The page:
EPA said agency program offices have already started developing “a list of discretionary grant programs and posting it on the EPA intranet and internet to ensure widespread dissemination to EPA staff and public transparency.”
Trump administration advisers appear to be considering significant cuts to EPA regional office activities that could be described as “duplicative” of state environmental programs, according to a former agency official, who characterizes the ideas as preliminary.
A labor union that represents many EPA employees is asking Congress for a major funding and staffing boost -- 500 more employees in fiscal year 2017 alone and billions of dollars in new infrastructure spending -- even as the Trump administration has pledged to slash the agency's workforce and its budget along with the rest of the federal government.
The Government Accountability Office (GAO) says revisions to the Toxic Substances Control Act (TSCA) could help move EPA's chemical risk assessment program off GAO's list of programs that pose a “high risk” of fraud, waste or abuse, because the updated law will help EPA take steps to address the watchdog's long-running concerns.
The House Energy & Commerce Committee is asking four agencies including EPA and the Energy Department (DOE) to turn over any internal reports on waste or inefficiency that they have produced since 2014, which could lay the groundwork for coming legislation that is expected to seek major cuts to environmental spending.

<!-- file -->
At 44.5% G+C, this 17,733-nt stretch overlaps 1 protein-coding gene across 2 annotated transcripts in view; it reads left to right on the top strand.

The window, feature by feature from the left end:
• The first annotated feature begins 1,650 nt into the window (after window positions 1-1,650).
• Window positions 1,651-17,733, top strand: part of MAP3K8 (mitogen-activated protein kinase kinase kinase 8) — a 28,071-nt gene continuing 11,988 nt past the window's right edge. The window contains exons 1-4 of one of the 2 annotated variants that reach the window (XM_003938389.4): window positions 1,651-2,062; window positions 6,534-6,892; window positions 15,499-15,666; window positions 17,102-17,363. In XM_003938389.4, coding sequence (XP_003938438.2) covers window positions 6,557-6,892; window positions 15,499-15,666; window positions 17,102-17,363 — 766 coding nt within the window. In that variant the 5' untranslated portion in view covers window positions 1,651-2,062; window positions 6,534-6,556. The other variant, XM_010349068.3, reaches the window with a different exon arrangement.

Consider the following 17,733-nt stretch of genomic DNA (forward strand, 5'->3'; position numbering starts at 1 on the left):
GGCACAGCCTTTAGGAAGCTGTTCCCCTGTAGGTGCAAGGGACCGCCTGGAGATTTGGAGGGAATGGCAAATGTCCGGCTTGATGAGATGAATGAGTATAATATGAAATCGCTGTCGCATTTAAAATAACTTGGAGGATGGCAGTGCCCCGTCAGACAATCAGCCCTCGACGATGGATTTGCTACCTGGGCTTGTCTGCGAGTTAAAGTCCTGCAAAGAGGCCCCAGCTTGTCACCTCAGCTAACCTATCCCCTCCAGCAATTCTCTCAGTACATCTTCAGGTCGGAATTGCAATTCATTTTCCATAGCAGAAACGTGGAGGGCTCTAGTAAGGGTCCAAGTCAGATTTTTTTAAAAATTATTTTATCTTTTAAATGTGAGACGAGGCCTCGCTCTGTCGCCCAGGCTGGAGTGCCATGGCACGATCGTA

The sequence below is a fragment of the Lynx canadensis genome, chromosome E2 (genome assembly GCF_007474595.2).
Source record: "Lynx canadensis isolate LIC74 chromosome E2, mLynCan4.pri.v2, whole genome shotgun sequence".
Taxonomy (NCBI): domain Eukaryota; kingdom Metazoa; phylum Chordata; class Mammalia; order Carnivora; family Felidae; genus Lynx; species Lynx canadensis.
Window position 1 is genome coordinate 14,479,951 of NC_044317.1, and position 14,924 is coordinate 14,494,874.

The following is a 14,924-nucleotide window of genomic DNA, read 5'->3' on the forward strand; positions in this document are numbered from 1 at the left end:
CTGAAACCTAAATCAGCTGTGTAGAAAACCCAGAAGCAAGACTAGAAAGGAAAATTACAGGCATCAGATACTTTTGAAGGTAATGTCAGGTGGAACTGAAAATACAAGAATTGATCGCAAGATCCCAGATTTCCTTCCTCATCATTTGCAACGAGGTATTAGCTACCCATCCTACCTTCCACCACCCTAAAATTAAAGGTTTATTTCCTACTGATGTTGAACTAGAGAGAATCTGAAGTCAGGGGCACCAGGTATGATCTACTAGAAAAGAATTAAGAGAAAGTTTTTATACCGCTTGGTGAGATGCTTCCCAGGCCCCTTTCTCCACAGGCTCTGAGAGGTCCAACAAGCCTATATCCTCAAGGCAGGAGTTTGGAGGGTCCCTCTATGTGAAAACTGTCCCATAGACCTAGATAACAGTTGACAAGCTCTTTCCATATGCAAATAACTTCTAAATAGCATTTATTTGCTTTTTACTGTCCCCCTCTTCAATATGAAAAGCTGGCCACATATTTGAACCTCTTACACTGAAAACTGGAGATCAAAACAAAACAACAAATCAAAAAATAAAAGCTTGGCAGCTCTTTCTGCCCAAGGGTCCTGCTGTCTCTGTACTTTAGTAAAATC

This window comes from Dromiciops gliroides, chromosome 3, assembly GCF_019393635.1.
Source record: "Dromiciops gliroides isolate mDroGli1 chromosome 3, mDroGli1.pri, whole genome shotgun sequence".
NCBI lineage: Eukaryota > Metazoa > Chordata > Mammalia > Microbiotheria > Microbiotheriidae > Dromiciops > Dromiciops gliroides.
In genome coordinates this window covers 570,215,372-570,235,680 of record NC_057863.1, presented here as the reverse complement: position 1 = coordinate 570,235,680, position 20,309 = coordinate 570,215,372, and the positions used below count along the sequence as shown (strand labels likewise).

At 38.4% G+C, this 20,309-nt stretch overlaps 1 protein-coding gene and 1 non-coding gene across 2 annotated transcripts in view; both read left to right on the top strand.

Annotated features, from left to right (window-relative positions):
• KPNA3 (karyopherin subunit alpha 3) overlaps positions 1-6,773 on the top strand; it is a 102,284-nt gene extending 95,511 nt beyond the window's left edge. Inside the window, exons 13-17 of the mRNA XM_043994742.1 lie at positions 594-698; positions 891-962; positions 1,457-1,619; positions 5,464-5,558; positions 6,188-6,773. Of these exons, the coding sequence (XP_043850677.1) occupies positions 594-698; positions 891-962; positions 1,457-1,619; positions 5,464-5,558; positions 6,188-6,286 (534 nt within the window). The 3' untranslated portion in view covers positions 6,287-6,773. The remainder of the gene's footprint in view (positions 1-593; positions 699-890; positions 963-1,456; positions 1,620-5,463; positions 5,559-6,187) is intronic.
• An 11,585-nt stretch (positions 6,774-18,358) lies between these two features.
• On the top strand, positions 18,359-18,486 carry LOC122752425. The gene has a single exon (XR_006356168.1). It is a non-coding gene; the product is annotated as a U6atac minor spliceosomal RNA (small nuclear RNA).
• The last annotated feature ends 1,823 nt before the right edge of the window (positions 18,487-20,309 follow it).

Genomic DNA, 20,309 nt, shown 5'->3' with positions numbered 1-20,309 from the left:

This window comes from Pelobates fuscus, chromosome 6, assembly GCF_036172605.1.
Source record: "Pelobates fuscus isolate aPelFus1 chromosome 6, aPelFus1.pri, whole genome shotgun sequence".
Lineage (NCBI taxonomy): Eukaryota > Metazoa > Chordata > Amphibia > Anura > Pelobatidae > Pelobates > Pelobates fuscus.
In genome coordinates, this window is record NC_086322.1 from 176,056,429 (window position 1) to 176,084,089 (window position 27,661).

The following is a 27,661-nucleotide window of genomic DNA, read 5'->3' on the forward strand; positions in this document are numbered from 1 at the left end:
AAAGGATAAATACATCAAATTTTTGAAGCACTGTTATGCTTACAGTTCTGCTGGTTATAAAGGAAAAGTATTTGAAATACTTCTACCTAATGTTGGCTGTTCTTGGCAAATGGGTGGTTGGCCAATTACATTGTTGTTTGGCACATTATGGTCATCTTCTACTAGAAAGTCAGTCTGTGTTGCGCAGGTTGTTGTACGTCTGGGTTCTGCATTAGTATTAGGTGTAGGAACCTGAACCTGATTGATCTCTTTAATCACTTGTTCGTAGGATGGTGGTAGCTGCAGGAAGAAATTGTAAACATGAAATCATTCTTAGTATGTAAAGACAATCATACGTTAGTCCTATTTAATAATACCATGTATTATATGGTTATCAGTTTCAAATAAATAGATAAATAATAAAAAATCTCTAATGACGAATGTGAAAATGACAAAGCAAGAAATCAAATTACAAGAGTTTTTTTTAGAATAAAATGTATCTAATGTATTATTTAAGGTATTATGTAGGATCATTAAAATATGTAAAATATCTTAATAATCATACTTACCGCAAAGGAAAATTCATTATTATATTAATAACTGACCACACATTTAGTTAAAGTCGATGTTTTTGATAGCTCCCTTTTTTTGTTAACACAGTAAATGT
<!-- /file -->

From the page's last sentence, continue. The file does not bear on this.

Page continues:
House Republican Sam Johnson (TX) is floating legislation that would abolish all 10 EPA regional offices and terminate every agency grant program, while also prohibiting EPA from using any funds to implement a slew of greenhouse gas (GHG) programs and ending all agency environmental justice activities.
EPA is pledging to step up its procedures for tracking hiring and performance of staff who administer grant programs after a Government Accountability Office (GAO) report found it lacks data on those employees -- data that could become more important if conservatives succeed in shifting some agency duties to grant-funded state efforts.
Facing unified Republican control of Congress and the White House, EPA and its supporters are bracing for the threat of significant budget cuts to its programs -- beginning as soon as the looming expiration of the stop-gap measure that funds the government through the end of April -- which could set up the first of many battles over whether the agency has adequate resources to address environmental problems, several observers say.